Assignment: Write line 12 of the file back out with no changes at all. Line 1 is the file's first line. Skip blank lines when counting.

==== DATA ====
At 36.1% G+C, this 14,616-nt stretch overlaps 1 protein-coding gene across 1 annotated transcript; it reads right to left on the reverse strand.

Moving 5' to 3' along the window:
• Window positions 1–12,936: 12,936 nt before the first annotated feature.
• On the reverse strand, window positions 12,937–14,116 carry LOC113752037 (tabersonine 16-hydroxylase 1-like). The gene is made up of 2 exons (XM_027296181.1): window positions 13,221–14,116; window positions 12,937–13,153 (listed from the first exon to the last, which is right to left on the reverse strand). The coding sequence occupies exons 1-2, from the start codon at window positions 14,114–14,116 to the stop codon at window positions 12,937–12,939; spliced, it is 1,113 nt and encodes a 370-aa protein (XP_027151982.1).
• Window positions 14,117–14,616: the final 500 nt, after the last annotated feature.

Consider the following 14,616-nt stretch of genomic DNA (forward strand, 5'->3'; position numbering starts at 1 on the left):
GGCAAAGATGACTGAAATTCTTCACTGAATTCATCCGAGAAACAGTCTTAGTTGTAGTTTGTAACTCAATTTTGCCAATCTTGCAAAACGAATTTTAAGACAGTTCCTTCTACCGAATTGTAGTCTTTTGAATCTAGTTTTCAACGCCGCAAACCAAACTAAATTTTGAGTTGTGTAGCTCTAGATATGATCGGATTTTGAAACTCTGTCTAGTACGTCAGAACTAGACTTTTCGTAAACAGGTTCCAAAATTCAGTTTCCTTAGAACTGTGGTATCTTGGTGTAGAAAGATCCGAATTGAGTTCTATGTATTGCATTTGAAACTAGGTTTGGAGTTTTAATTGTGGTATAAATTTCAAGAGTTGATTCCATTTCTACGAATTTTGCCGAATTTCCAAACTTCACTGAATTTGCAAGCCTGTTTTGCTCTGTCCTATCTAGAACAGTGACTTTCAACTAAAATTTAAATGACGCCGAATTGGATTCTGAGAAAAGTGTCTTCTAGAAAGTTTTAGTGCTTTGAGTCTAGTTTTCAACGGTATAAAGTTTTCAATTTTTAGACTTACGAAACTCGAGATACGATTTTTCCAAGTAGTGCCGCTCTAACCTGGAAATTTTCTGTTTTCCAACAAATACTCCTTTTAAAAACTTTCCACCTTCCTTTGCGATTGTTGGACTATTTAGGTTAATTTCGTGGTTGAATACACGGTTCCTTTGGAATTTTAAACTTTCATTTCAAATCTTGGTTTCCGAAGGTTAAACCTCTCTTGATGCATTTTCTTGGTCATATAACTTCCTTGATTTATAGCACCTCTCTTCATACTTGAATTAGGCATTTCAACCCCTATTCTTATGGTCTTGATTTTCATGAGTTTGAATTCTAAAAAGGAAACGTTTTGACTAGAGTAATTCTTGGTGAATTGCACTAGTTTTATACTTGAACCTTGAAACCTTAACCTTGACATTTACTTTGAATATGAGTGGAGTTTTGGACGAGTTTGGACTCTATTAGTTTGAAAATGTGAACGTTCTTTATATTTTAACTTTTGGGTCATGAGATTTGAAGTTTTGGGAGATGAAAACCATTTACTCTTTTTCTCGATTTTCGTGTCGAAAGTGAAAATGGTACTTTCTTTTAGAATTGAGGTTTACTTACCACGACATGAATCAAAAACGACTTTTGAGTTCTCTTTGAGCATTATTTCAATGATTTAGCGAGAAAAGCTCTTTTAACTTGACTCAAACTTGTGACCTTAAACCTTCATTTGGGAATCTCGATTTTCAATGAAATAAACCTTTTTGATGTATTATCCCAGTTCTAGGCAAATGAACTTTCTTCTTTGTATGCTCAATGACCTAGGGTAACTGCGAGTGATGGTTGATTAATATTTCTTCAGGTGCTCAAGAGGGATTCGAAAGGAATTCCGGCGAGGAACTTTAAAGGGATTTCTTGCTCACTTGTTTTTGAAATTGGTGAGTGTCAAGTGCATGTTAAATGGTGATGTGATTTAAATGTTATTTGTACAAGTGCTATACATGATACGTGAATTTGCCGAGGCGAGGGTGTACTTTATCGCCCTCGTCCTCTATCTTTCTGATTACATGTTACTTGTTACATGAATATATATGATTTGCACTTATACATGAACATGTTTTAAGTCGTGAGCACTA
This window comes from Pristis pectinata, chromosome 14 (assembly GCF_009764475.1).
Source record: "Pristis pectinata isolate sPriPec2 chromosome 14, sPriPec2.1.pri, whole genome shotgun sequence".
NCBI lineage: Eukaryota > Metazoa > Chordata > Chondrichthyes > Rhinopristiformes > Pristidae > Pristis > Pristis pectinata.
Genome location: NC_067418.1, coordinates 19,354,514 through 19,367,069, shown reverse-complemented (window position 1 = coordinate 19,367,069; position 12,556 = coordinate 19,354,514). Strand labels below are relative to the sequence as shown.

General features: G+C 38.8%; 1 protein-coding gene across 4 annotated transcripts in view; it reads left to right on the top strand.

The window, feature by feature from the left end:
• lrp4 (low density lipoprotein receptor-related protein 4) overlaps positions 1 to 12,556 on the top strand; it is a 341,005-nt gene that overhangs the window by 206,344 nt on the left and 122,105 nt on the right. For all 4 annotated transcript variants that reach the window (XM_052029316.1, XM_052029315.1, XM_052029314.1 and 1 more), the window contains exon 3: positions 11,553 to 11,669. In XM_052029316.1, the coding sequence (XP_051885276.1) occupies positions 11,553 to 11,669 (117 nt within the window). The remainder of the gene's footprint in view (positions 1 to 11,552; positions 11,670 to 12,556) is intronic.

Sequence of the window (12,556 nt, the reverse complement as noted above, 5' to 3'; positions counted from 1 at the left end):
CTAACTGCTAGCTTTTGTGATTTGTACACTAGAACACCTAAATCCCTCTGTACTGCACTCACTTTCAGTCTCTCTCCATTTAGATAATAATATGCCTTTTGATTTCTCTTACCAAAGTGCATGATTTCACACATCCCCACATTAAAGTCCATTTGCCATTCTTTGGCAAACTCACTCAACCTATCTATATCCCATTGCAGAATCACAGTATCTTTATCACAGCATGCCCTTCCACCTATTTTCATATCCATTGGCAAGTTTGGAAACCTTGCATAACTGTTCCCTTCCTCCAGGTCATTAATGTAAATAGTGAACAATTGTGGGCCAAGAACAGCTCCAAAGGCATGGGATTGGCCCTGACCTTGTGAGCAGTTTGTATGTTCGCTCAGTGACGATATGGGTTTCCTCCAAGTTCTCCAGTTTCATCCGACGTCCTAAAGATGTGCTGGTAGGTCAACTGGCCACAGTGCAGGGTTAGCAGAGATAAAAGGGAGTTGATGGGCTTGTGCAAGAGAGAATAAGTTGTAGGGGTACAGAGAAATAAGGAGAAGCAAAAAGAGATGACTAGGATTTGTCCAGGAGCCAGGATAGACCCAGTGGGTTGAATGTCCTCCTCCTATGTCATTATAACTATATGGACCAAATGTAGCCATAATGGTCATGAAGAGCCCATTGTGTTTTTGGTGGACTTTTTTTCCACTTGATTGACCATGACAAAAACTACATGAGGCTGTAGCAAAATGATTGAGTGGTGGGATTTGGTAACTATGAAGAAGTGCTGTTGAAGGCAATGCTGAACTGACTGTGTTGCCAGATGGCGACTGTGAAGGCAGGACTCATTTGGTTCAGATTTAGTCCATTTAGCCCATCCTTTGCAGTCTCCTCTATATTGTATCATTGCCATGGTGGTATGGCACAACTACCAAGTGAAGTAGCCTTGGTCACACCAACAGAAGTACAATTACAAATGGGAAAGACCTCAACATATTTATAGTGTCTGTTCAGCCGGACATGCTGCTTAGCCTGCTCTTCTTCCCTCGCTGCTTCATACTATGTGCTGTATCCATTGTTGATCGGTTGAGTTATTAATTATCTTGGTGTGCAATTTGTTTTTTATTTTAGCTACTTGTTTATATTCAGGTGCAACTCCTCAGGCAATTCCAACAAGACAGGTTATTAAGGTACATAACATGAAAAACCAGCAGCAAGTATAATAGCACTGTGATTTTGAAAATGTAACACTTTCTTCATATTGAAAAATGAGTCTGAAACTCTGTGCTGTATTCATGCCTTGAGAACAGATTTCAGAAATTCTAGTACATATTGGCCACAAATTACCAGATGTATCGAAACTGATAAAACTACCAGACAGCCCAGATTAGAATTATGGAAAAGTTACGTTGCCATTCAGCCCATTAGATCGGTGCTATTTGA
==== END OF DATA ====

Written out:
General features: G+C 38.8%; 1 protein-coding gene across 4 annotated transcripts in view; it reads left to right on the top strand.